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# Circular Color Gradients from Scratch Radial gradients are not too dissimilar from linear gradients. In fact the math is still linear it's just in a different coordinate system. We can use the same functions we made last time!

``````function linearGradient(stops, value) {
let stopIndex = 0;
while (stops[stopIndex + 1] < value) {
stopIndex++;
}

const remainder = value - stops[stopIndex];
const stopFraction = remainder / (stops[stopIndex + 1] - stops[stopIndex]);

return lerp(stops[stopIndex], stops[stopIndex + 1], stopFraction);
}

function lerp(pointA, pointB, normalValue) {
return [
pointA + (pointB - pointA) * normalValue,
pointA + (pointB - pointA) * normalValue,
pointA + (pointB - pointA) * normalValue,
pointA + (pointB - pointA) * normalValue,
];
}
``````

The difference is that the line we are iterating over isn't a row of pixels but rather the radius of a circle.

This will require some conversions. Firstly, to keep things oriented correctly we need to flip the y-axis when iterating over the pixels on the canvas. This is because many drawing APIs consider the top-left to be location 0,0 and HTML Canvas is one of them.

So let's consider the pixel iteration loop:

``````renderGradient() {
const context = this.dom.canvas.getContext("2d");
const imageData = context.getImageData(0, 0, this.dom.canvas.width, this.dom.canvas.height);
for (let i = 0; i < imageData.width; i++) {
for (let j = 0; j < imageData.height; j++) {
//...do something with imageData
}
}
context.putImageData(imageData, 0, 0);
}
``````

This grabs the canvas, takes the pixel data, iterates over every pixel and then shoves it back into the canvas. `i` is columns and `j` is rows. The first thing we want to do is flip `j`:

``````const y = imageData.height - j;
``````

and `y` will be the normalized row location starting at the top.

Next we need to convert our cartesian coordinates to polar coordinates.

``````export function cartesianToPolar(x, y, cx = 0, cy = 0) {
return [Math.sqrt((x - cx) ** 2 + (y - cy) ** 2), Math.atan2((y - cy), (x - cx))];
}
``````

This gives us coordinates in terms of `r` and `theta` where `r` is a radius position and `theta` is the amount we've turned around the center point. Geometrically this should make sense. The `r` or "radius" is the length of the hypotenuse of a triangle where x and y are the sides. `theta` is the angle of that triangle. `cx` and `cy` are "center x" and "center y" and are used to translate the center of the circle so we can draw it at different places.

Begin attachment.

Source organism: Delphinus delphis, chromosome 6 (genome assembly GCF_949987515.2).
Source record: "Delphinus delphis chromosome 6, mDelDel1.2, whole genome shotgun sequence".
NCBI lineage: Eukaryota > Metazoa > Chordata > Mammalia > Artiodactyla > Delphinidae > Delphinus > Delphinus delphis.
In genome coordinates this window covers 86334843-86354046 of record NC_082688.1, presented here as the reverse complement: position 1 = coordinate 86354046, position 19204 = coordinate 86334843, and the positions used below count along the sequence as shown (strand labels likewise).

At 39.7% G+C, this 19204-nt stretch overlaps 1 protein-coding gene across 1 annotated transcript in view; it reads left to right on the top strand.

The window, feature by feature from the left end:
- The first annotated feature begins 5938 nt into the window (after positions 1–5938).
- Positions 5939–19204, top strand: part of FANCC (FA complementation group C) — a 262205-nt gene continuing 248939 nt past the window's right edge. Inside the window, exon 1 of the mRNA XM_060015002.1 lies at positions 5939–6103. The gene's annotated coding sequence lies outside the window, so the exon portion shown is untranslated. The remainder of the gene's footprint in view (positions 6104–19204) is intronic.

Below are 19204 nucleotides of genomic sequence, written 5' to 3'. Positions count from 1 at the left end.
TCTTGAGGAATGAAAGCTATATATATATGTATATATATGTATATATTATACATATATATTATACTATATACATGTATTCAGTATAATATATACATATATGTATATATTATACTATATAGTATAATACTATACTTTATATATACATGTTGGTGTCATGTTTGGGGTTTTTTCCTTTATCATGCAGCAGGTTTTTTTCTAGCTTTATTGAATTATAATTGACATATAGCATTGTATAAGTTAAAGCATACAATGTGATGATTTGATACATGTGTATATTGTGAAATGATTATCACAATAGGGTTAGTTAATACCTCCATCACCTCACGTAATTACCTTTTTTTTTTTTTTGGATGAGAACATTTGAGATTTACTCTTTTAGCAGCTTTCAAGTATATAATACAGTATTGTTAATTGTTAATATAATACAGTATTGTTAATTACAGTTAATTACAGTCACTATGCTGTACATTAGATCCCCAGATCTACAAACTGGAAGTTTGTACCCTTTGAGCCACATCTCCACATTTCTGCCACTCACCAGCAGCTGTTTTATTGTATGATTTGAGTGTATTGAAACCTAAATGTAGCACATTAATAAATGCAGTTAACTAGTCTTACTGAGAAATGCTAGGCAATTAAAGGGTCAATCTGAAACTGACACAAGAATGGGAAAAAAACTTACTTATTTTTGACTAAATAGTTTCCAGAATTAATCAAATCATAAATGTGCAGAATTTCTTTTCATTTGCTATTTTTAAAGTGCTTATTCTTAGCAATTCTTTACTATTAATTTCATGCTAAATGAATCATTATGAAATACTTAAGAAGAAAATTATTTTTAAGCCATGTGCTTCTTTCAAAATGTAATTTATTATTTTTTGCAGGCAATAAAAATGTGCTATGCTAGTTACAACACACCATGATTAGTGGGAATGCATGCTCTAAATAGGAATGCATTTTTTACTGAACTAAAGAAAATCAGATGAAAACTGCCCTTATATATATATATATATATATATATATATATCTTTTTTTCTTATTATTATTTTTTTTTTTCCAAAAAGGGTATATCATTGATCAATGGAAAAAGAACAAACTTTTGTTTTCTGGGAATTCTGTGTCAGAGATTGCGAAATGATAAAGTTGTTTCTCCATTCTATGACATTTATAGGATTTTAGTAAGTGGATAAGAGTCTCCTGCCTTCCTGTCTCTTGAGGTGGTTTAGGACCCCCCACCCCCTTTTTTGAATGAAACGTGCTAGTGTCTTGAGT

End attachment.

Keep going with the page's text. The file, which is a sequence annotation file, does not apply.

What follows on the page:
Also, if you're curious about `Math.atan` vs `Math.atan2` since I also learned this, `Math.atan2` takes the parameters `y`,`x` which is often more common than the ratio `y/x` so it's a bit of convenience.

However, we don't actually need to use the `theta` component right now because the gradient does not vary in terms of theta.

``````const [r, _] = cartesianToPolar(i, y, cx, cy);
``````

We want to be able to vary our gradient's maximum radius so we can stretch the circle how we want. But this introduces a problem, what do we do with points that are outside of the maximum radius? In the example above I'm simply clamping it to the final stop:

``````const rValue = Math.min(1.0, r / this.#r);
``````

But you could do something else like make those pixels transparent: If you choose to clamp it, then just pass the `rValue` into `linearGradient`

``````const color = linearGradient(this.#stops, rValue);
imageData.data[(j * imageData.width * 4) + 4 * i] = color * 255;
imageData.data[(j * imageData.width * 4) + (4 * i) + 1] = color * 255;
imageData.data[(j * imageData.width * 4) + (4 * i) + 2] = color * 255;
imageData.data[(j * imageData.width * 4) + (4 * i) + 3] = color * 255;
``````

Otherwise use an if statement to figure out what you want to do if the `rValue` is greater than 1:

``````if(rValue > 1){
imageData.data[(j * imageData.width * 4) + 4 * i] = 255;
imageData.data[(j * imageData.width * 4) + (4 * i) + 1] = 255;
imageData.data[(j * imageData.width * 4) + (4 * i) + 2] = 255;